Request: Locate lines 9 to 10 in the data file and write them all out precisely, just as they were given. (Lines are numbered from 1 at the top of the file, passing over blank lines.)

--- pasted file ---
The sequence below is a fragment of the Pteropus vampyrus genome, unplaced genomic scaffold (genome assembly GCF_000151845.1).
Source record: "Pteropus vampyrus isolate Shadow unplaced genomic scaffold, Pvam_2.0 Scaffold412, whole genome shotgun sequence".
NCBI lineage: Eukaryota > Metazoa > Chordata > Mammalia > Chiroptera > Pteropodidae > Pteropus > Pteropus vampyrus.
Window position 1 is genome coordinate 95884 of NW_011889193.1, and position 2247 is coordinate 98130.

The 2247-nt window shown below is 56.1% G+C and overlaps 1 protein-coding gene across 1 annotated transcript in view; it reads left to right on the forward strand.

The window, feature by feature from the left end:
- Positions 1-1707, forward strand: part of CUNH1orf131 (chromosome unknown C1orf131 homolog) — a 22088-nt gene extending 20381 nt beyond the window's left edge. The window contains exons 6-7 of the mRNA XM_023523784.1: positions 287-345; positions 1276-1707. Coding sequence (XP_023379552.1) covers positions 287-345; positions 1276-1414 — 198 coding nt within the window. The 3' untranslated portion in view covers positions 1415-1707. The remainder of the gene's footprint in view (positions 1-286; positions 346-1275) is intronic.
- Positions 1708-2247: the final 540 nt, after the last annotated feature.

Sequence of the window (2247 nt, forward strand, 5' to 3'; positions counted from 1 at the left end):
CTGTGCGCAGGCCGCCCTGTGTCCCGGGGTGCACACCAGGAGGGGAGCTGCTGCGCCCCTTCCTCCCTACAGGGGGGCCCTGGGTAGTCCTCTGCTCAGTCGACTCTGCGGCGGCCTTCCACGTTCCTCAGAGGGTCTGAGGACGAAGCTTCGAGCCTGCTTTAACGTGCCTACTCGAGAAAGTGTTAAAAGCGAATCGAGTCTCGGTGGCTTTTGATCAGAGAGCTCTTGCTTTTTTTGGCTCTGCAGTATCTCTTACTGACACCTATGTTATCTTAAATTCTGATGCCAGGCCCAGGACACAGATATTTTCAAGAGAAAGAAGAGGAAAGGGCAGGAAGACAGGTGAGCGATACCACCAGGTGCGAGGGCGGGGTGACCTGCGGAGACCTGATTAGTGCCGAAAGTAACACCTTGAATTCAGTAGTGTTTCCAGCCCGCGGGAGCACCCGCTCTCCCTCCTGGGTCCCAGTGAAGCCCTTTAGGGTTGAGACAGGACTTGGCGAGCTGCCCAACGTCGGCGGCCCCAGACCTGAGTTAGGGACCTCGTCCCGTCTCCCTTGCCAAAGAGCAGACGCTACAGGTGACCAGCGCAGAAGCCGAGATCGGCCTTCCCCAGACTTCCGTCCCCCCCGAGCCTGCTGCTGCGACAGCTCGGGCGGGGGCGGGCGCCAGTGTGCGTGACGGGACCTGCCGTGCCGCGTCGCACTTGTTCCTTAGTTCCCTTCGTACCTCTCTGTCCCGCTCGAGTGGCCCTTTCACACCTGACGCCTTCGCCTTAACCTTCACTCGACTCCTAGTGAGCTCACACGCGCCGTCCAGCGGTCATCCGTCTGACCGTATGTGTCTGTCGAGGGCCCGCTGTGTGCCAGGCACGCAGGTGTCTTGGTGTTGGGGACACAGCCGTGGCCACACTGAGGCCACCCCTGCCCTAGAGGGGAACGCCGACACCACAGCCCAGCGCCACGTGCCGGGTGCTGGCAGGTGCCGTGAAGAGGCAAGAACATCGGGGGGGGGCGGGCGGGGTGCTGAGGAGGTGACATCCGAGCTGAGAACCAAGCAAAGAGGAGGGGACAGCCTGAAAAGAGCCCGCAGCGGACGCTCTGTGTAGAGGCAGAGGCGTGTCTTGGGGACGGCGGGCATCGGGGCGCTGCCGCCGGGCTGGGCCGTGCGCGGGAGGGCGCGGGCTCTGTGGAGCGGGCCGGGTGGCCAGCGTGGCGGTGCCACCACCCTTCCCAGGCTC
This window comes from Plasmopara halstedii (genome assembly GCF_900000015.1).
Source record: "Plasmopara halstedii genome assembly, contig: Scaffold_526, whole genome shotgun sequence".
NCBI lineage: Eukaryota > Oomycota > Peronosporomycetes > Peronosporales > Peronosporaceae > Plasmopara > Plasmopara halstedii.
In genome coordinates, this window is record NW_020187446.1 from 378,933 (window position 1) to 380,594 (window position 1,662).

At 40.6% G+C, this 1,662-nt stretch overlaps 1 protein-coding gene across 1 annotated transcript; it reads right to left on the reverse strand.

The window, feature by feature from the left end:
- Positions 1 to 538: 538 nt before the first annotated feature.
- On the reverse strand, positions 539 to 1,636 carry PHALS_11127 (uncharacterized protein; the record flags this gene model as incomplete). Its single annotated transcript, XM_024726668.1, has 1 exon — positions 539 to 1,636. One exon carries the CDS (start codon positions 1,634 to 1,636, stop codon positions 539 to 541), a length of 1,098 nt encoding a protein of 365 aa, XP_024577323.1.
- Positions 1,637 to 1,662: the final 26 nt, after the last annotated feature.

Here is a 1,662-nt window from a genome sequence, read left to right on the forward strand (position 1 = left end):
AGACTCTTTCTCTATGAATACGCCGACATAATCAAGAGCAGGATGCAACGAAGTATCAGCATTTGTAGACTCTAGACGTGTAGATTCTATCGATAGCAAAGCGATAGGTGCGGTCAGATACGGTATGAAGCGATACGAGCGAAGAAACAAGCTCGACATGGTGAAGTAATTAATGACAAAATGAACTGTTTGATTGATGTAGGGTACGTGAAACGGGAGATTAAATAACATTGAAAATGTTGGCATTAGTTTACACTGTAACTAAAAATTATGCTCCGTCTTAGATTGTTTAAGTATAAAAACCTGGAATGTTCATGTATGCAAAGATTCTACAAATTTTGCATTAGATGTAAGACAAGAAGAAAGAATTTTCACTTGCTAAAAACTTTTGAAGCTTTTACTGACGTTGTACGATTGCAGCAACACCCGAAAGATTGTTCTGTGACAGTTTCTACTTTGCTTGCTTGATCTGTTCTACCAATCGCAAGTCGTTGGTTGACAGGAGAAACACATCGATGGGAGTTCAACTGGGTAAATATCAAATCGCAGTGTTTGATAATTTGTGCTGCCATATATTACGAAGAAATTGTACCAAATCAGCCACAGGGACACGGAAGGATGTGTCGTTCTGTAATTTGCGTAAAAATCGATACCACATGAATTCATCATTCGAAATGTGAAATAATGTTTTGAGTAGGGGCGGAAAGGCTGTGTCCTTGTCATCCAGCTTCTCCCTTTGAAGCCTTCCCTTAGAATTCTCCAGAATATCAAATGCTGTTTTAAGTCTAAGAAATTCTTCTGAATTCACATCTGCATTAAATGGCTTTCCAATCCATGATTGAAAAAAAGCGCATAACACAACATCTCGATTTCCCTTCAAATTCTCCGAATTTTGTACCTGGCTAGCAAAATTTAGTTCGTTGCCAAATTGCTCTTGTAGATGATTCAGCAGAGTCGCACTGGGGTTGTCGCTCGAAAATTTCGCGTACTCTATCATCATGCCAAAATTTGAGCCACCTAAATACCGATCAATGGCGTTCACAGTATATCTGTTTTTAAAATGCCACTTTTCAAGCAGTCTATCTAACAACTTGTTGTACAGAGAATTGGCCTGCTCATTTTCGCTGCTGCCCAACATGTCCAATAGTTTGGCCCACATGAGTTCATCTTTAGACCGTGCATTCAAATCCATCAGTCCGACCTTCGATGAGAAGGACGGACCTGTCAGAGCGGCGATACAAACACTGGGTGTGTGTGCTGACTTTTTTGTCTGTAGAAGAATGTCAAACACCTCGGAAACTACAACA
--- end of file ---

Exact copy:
Sequence of the window (2247 nt, forward strand, 5' to 3'; positions counted from 1 at the left end):
CTGTGCGCAGGCCGCCCTGTGTCCCGGGGTGCACACCAGGAGGGGAGCTGCTGCGCCCCTTCCTCCCTACAGGGGGGCCCTGGGTAGTCCTCTGCTCAGTCGACTCTGCGGCGGCCTTCCACGTTCCTCAGAGGGTCTGAGGACGAAGCTTCGAGCCTGCTTTAACGTGCCTACTCGAGAAAGTGTTAAAAGCGAATCGAGTCTCGGTGGCTTTTGATCAGAGAGCTCTTGCTTTTTTTGGCTCTGCAGTATCTCTTACTGACACCTATGTTATCTTAAATTCTGATGCCAGGCCCAGGACACAGATATTTTCAAGAGAAAGAAGAGGAAAGGGCAGGAAGACAGGTGAGCGATACCACCAGGTGCGAGGGCGGGGTGACCTGCGGAGACCTGATTAGTGCCGAAAGTAACACCTTGAATTCAGTAGTGTTTCCAGCCCGCGGGAGCACCCGCTCTCCCTCCTGGGTCCCAGTGAAGCCCTTTAGGGTTGAGACAGGACTTGGCGAGCTGCCCAACGTCGGCGGCCCCAGACCTGAGTTAGGGACCTCGTCCCGTCTCCCTTGCCAAAGAGCAGACGCTACAGGTGACCAGCGCAGAAGCCGAGATCGGCCTTCCCCAGACTTCCGTCCCCCCCGAGCCTGCTGCTGCGACAGCTCGGGCGGGGGCGGGCGCCAGTGTGCGTGACGGGACCTGCCGTGCCGCGTCGCACTTGTTCCTTAGTTCCCTTCGTACCTCTCTGTCCCGCTCGAGTGGCCCTTTCACACCTGACGCCTTCGCCTTAACCTTCACTCGACTCCTAGTGAGCTCACACGCGCCGTCCAGCGGTCATCCGTCTGACCGTATGTGTCTGTCGAGGGCCCGCTGTGTGCCAGGCACGCAGGTGTCTTGGTGTTGGGGACACAGCCGTGGCCACACTGAGGCCACCCCTGCCCTAGAGGGGAACGCCGACACCACAGCCCAGCGCCACGTGCCGGGTGCTGGCAGGTGCCGTGAAGAGGCAAGAACATCGGGGGGGGGCGGGCGGGGTGCTGAGGAGGTGACATCCGAGCTGAGAACCAAGCAAAGAGGAGGGGACAGCCTGAAAAGAGCCCGCAGCGGACGCTCTGTGTAGAGGCAGAGGCGTGTCTTGGGGACGGCGGGCATCGGGGCGCTGCCGCCGGGCTGGGCCGTGCGCGGGAGGGCGCGGGCTCTGTGGAGCGGGCCGGGTGGCCAGCGTGGCGGTGCCACCACCCTTCCCAGGCTC